Too Much Information, by Gene Ambaum and Bill Barnes. Comic book, 127 pages. Paperback. 9th in the series. Keeping it.
Touch of Power, by Maria V. Snyder. Fantasy romance. 390 pages, paperback. First in the series. Giveawaybox.
Out Whom Shall We Gross?, by Brooke McEldowney. Comic book. 87 pages, paperback. First in the series. Keeping it.
Sonata for Piano and Armpit, by Brooke McEldowney. Comic book. 87 pages, paperback. Second in the series. Keeping it.
Sphinx's Princess, by Esther Friesner. YA Fantasy. 365 pages, paperback. First in the duology. It was a loan. 4/5 on GoodReads.
Sphinx's Queen, by Esther Friesner. YA Fantasy. 347 pages, paperback. Second in the duology. It was a loan. 4/5 on GoodReads.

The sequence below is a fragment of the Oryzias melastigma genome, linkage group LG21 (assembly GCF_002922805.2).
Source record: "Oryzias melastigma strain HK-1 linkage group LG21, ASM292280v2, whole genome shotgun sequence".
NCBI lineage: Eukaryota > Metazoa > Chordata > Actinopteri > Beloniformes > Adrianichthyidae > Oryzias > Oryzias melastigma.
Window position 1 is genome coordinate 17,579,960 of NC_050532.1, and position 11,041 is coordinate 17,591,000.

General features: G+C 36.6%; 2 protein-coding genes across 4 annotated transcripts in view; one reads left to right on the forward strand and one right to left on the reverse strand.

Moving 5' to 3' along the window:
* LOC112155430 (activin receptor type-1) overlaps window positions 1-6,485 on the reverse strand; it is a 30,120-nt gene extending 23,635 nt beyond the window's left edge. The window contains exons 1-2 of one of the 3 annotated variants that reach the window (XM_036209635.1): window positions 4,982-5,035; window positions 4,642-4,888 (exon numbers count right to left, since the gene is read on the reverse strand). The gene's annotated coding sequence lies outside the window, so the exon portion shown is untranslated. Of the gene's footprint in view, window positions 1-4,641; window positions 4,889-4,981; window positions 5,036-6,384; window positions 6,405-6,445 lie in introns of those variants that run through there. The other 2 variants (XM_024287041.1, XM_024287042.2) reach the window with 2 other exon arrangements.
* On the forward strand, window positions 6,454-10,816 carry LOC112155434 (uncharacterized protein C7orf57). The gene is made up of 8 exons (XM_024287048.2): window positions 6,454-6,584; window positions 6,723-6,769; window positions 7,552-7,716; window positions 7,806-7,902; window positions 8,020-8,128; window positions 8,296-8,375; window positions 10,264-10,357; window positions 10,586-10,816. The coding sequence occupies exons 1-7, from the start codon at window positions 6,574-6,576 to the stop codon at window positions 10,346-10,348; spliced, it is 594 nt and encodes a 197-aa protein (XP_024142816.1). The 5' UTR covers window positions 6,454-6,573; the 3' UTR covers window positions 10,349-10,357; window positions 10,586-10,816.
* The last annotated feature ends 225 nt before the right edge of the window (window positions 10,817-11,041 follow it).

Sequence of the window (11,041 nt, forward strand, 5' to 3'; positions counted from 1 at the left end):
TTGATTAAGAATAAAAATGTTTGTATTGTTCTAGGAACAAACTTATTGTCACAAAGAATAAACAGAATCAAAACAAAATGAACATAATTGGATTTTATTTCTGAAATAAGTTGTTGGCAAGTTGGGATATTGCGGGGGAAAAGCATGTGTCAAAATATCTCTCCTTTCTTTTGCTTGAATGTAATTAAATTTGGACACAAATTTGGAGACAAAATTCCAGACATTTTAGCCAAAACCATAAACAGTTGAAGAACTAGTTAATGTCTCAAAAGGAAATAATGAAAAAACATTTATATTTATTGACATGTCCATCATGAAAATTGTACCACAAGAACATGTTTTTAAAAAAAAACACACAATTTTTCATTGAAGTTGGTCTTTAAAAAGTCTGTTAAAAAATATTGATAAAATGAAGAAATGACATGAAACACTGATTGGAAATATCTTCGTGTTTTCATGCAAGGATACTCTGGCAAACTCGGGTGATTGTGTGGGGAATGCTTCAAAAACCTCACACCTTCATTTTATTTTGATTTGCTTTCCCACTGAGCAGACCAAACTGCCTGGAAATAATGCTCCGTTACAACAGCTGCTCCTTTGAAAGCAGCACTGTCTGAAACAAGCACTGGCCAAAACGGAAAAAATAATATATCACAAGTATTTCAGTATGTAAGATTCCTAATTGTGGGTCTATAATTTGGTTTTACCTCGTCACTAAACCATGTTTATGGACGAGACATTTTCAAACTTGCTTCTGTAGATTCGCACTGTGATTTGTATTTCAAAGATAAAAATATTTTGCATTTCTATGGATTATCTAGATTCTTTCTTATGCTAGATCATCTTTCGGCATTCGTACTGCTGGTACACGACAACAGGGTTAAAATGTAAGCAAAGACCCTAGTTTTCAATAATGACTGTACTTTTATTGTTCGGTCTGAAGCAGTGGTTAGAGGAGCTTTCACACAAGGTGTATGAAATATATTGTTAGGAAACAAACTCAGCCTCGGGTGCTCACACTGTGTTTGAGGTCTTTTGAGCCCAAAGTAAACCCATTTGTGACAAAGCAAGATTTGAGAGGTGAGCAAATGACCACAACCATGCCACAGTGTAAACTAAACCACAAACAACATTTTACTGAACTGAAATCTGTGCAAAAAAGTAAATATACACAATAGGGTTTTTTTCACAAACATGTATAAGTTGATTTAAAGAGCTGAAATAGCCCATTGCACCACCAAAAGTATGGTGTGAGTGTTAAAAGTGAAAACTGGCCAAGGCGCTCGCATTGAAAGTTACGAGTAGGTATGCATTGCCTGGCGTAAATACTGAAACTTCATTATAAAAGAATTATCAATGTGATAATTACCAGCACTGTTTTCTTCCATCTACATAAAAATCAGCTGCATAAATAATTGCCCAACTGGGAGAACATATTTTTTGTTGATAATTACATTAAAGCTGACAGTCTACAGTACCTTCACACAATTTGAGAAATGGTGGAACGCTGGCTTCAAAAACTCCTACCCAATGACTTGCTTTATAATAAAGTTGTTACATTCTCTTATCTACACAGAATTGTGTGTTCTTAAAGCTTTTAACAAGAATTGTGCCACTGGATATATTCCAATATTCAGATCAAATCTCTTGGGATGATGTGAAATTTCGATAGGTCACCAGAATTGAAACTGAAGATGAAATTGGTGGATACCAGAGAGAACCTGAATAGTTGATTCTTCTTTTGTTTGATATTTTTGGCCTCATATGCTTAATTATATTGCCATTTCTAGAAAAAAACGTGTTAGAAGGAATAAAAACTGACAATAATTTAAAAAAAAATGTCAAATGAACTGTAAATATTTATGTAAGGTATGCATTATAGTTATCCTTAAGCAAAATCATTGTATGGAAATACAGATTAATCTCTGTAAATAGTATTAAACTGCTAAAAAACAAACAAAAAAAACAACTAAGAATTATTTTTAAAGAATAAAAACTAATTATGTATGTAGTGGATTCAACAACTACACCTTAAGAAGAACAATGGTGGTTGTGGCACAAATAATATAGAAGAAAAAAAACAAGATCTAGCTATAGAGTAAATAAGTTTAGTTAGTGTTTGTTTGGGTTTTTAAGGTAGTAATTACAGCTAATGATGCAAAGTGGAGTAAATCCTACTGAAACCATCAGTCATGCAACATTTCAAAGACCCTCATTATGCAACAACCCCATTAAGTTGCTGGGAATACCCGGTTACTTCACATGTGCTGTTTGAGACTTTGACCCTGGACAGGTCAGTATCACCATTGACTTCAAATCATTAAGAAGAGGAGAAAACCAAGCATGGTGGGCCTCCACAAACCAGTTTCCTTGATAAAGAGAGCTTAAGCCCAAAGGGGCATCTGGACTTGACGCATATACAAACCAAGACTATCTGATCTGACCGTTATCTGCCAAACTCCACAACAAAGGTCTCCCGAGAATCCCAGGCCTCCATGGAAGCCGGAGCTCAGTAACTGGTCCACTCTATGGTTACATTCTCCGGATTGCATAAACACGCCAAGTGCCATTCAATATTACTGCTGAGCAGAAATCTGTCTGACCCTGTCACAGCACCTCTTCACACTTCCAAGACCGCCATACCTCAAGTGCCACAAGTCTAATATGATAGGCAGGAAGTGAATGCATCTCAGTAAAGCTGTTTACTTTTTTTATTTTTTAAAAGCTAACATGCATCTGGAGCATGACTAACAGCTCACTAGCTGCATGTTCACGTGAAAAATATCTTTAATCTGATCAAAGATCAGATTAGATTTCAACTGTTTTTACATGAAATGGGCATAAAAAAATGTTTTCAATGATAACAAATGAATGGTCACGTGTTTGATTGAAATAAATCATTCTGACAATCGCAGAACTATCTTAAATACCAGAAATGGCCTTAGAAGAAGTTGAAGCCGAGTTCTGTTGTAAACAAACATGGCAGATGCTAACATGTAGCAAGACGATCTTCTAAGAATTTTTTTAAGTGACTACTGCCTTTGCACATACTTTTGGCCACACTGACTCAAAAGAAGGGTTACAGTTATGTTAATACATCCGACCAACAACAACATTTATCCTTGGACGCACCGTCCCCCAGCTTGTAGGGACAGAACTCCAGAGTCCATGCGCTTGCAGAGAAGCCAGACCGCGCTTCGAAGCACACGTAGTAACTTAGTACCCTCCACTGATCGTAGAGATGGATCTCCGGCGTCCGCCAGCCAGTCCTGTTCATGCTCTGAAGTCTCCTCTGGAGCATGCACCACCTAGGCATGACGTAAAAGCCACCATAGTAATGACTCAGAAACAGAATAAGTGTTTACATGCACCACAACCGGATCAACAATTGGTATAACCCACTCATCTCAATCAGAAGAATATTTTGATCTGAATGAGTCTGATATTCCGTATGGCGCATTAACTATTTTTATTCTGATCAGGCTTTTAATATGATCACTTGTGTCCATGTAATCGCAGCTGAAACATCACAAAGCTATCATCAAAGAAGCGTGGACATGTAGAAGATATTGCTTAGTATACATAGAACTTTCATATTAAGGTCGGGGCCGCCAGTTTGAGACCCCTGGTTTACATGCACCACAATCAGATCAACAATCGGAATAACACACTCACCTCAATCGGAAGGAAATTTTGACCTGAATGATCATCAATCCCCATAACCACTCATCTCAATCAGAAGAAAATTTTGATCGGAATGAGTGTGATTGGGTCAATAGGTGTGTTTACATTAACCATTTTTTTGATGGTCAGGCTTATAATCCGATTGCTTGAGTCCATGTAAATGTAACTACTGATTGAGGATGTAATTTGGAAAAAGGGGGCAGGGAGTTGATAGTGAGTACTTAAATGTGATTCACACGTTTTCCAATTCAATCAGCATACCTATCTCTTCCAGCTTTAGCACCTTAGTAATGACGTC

Bone Shop, by T. A. Pratt. Urban Fantasy. Online. Prequel to the Marla Mason series.
Kitemaster and Other Stories, by Jim C. Hines. Fantasy. e-book anthology. 3/5 on GoodReads, 4/5 on Amazon.
How is that Underling Thing Working out for You?, by Scott Adams. 128 pages, paperback. Comic. Keeping it.
Teamwork Means You Can't Pick the Side That's Right by Scott Adams. 128 pages, paperback. Comic. Keeping it.
The Sentinel Mage, by Emily Gee. Fantasy. 509 pages, paperback. First in the trilogy. It was a loan. 4/5 on GoodReads; 4/5 on Amazon.
Dragon Ship, by Sharon Lee & Steve Miller. e-ARC. Science Fiction. Fourth in the series; 14th in the Universe.
Grave Mercy, by Robin LaFevers, YA fantasy. 549 pages; hardback; stand-alone. 4/5 on GoodReads; 4/5 on Amazon.
Eon, by Allison Goodman. YA Fantasy. 531 pages, paperback. First in the duology.
Silence, by Michele Sagara. YA Fantasy. 289 pages, hardback. First in the series.
In case you want back references, here is the Books for 2011 round-up post